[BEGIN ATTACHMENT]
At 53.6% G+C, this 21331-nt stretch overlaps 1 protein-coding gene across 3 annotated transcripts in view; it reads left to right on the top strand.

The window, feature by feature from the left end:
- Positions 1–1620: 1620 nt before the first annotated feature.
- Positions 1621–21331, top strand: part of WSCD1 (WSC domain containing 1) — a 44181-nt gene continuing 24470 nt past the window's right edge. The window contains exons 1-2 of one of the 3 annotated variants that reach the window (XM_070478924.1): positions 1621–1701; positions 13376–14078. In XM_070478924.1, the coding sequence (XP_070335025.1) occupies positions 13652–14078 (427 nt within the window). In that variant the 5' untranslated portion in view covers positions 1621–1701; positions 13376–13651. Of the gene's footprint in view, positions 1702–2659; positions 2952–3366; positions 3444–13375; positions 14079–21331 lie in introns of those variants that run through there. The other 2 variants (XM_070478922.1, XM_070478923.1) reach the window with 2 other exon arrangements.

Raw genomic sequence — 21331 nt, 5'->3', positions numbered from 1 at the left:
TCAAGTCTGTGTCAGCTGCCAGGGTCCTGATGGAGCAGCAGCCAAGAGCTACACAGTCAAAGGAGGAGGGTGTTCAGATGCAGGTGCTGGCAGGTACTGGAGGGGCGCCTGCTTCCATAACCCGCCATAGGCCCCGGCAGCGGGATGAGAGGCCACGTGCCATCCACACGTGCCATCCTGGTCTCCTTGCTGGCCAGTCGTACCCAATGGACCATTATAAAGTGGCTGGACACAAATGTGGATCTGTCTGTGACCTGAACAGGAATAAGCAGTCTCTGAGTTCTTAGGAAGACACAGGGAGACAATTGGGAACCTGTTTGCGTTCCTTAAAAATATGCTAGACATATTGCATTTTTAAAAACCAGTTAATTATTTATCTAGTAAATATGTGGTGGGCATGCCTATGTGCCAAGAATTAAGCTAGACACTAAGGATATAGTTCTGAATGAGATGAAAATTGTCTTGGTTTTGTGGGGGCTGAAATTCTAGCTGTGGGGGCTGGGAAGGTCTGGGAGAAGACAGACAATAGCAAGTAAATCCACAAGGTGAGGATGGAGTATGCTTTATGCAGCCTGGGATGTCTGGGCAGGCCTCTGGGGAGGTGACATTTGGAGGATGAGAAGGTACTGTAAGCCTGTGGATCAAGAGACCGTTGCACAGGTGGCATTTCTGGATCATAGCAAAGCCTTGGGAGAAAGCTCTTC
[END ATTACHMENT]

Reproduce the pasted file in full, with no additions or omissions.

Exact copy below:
At 53.6% G+C, this 21331-nt stretch overlaps 1 protein-coding gene across 3 annotated transcripts in view; it reads left to right on the top strand.

The window, feature by feature from the left end:
- Positions 1–1620: 1620 nt before the first annotated feature.
- Positions 1621–21331, top strand: part of WSCD1 (WSC domain containing 1) — a 44181-nt gene continuing 24470 nt past the window's right edge. The window contains exons 1-2 of one of the 3 annotated variants that reach the window (XM_070478924.1): positions 1621–1701; positions 13376–14078. In XM_070478924.1, the coding sequence (XP_070335025.1) occupies positions 13652–14078 (427 nt within the window). In that variant the 5' untranslated portion in view covers positions 1621–1701; positions 13376–13651. Of the gene's footprint in view, positions 1702–2659; positions 2952–3366; positions 3444–13375; positions 14079–21331 lie in introns of those variants that run through there. The other 2 variants (XM_070478922.1, XM_070478923.1) reach the window with 2 other exon arrangements.

Raw genomic sequence — 21331 nt, 5'->3', positions numbered from 1 at the left:
TCAAGTCTGTGTCAGCTGCCAGGGTCCTGATGGAGCAGCAGCCAAGAGCTACACAGTCAAAGGAGGAGGGTGTTCAGATGCAGGTGCTGGCAGGTACTGGAGGGGCGCCTGCTTCCATAACCCGCCATAGGCCCCGGCAGCGGGATGAGAGGCCACGTGCCATCCACACGTGCCATCCTGGTCTCCTTGCTGGCCAGTCGTACCCAATGGACCATTATAAAGTGGCTGGACACAAATGTGGATCTGTCTGTGACCTGAACAGGAATAAGCAGTCTCTGAGTTCTTAGGAAGACACAGGGAGACAATTGGGAACCTGTTTGCGTTCCTTAAAAATATGCTAGACATATTGCATTTTTAAAAACCAGTTAATTATTTATCTAGTAAATATGTGGTGGGCATGCCTATGTGCCAAGAATTAAGCTAGACACTAAGGATATAGTTCTGAATGAGATGAAAATTGTCTTGGTTTTGTGGGGGCTGAAATTCTAGCTGTGGGGGCTGGGAAGGTCTGGGAGAAGACAGACAATAGCAAGTAAATCCACAAGGTGAGGATGGAGTATGCTTTATGCAGCCTGGGATGTCTGGGCAGGCCTCTGGGGAGGTGACATTTGGAGGATGAGAAGGTACTGTAAGCCTGTGGATCAAGAGACCGTTGCACAGGTGGCATTTCTGGATCATAGCAAAGCCTTGGGAGAAAGCTCTTC